Finance Minister Euclid Tsakalotos leaves the prime minister's office in Athens on Friday.
The prospects of Greece and its lenders settling a set of outstanding issues ahead of a planned Euro Working Group (EWG) on Monday remained in the balance after another round of talks Friday.
Kathimerini understands that the two sides have yet to resolve their differences on key issues such as the settlement of nonperforming loans (NPLs) and foreclosures of primary residences.
The Greek side remains hopeful that an agreement can be reached over the weekend so that the EWG can pave the way for Athens to receive the next 2-billion-euro installment of its third bailout and the 10 billion euros set aside for the recapitalization of local banks.
During a press briefing in Brussels Friday, European Commission spokeswoman Mina Andreeva said there had been “progress” during the talks in Athens.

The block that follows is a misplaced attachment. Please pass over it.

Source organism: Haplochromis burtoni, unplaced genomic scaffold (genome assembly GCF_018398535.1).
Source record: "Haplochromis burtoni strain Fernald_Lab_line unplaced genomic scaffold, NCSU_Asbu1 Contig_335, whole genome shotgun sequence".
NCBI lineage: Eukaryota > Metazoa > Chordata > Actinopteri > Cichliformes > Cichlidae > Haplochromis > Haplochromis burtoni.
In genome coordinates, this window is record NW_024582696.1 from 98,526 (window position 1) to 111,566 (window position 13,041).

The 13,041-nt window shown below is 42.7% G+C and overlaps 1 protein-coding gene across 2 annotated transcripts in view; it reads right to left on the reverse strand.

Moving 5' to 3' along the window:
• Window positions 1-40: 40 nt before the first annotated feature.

Athens appears to have softened its position on the sale of NPLs to investment funds but only if they are affiliated to banks or international organizations. Also, the Greek government wants the Bank of Greece to issue licenses to any bodies that purchase loan portfolios and to be responsible for monitoring the process.
The coalition, however, wants mortgages and loans to small and medium-sized businesses to be excluded from the transactions.
On home repossessions, Athens still wants primary residences with a taxable value under 180,000 euros to be protected if the homeowner is single. The value would rise if the home is owned by a couple or if they have children, reaching a high as 305,000 euros for a five-member family.
These criteria would prevent 56 percent of homes from being repossessed, Greek officials estimate. However, the institutions believe that this is too high. As a result, the government may lower its starting value from 180,000 to 150,000.
Meanwhile, the government appears intent on increasing social security contributions so it can minimize the cuts it has to make to pensions. The draft plan the Labor Ministry is working on is to increase employers’ contributions by 1.5 percentage points and by up to 1 percent for employees. This will help raise around 600 million euros per year.